Now Stokes is back at school on the Long Island campus, and Skinn is doing interviews with CBS. March Madness, indeed.
"I'm fine with him," Stokes said of Skinn. "What he did was a real bad thing. Disrespectful. I'm happy for the fellas, but I just don't like the things he did."
If you haven't seen the video footage of Skinn's right cross to Stokes' twins, it's just as well. With about 55 seconds remaining in the CAA tournament semifinal, and Skinn shadowing Stokes near center court, the Patriots guard clenched his fist and dropped the Hofstra star.
At first, nobody knew what had happened. The ESPNU replays showed nothing, mostly because its cameras were aimed at an inbound play. But by sheer accident a cameraman from a Wilmington, N.C., TV station recorded the entire sequence.
"I don't know what caused it," Stokes said. "Frustration, I guess. He thought his team was going to lose. I guess he thought that was the end of it."
Stokes, a first-team all-CAA selection, had outscored Skinn 20-10 in the conference tournament semi, and 26-8 in a late-February win against GMU. Earlier in the March 5 game there had been the usual jostling, including, said Stokes, an elbow thrown by Skinn. That happens. But a sucker punch to below the jockstrap equator is considered one of the ultimate breaches of the hoops code.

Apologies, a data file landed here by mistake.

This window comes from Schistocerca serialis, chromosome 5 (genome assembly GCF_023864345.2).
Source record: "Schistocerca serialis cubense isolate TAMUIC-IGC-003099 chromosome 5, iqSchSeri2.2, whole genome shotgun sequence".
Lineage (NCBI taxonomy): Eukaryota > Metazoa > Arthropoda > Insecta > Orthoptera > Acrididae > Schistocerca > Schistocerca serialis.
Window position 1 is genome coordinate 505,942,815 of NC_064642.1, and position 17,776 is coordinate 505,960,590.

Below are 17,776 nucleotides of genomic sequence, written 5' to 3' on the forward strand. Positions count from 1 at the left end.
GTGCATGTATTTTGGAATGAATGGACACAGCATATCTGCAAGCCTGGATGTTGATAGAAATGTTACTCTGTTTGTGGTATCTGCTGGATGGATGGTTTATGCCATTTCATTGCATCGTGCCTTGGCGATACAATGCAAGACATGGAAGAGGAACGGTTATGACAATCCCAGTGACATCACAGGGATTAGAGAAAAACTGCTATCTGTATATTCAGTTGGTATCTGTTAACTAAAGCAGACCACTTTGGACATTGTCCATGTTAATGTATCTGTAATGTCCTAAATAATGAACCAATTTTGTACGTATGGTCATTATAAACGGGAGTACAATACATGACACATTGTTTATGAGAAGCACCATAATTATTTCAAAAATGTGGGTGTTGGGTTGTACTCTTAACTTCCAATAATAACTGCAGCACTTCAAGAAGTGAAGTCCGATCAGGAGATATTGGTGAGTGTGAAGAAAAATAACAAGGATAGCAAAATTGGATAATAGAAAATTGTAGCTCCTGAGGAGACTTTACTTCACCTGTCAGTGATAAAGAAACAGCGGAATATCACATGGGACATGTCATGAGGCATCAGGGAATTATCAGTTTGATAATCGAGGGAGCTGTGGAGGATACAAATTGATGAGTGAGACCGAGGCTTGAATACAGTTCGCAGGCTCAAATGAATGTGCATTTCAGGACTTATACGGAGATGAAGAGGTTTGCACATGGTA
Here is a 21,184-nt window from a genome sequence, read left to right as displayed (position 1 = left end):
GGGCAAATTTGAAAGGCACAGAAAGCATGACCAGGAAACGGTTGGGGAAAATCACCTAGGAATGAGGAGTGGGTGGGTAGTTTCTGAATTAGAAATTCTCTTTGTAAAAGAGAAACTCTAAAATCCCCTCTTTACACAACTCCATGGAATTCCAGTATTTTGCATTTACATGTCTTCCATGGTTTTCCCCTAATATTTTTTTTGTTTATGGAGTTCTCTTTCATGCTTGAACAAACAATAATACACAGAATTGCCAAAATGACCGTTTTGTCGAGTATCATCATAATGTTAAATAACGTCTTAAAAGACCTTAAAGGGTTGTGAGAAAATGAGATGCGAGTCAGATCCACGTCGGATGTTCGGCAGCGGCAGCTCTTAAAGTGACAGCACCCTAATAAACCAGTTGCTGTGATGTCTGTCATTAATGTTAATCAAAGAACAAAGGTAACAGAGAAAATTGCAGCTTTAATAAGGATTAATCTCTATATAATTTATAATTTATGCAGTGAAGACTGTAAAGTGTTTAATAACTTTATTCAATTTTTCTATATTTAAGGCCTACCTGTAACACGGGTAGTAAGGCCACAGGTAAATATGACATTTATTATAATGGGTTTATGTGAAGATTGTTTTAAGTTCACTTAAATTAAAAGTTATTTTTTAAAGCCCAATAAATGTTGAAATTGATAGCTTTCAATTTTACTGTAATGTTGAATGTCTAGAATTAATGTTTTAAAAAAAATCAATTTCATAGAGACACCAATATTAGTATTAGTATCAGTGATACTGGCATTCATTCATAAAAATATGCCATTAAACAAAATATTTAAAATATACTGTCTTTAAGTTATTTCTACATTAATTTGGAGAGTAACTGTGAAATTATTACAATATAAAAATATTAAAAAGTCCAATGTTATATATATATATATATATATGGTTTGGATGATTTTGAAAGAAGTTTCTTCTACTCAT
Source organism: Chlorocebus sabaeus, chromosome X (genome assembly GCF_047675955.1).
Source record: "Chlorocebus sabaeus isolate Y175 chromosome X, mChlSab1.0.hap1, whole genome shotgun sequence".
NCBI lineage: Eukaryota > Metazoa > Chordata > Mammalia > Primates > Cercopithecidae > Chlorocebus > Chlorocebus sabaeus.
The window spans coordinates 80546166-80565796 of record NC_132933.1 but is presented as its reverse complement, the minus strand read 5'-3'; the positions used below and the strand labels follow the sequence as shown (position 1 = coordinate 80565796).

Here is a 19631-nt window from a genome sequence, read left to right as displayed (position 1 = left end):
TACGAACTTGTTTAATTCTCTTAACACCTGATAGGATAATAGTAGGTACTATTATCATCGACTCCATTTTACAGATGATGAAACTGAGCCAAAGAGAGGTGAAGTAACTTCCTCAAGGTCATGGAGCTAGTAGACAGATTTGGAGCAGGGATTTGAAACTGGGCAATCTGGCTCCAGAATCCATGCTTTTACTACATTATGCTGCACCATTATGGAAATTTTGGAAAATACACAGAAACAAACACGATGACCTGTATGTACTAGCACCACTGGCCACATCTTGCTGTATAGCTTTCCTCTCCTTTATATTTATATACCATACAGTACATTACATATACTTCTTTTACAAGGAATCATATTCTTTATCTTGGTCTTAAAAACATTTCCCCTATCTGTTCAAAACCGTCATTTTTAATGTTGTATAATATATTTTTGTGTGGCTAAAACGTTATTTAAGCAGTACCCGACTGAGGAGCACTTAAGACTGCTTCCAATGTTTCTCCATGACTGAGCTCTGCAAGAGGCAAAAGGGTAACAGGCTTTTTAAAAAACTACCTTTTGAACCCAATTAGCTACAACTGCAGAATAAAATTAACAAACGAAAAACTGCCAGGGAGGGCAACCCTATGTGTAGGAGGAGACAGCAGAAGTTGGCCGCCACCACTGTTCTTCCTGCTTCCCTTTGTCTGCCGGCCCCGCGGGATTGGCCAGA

"For a couple of days my stomach was still hurting," Stokes said. "It felt like I had to throw up."
Stokes is no wuss. This season he started every game despite a series of injuries that included a bad back, a broken nose, a bad knee, a loose tooth, a gash over his eye, a sprained thumb, a sprained wrist, a sprained ankle, a hip contusion, and bruised you-know-whats. Stokes has never missed a game in his Hofstra career (93, and counting), has never been called for a technical foul, and is known throughout the league as a tough, but clean player.
"I just want to know why he did what he did," Stokes said.
Skinn, who was suspended for the opening-round NCAA Tournament game against Michigan State, e-mailed an apology to Stokes and Hofstra coach Tom Pecora shortly after the incident. He wrote that he respected Stokes, that he considered him a great player, that he was sorry for the cheap shot. But he didn't explain why.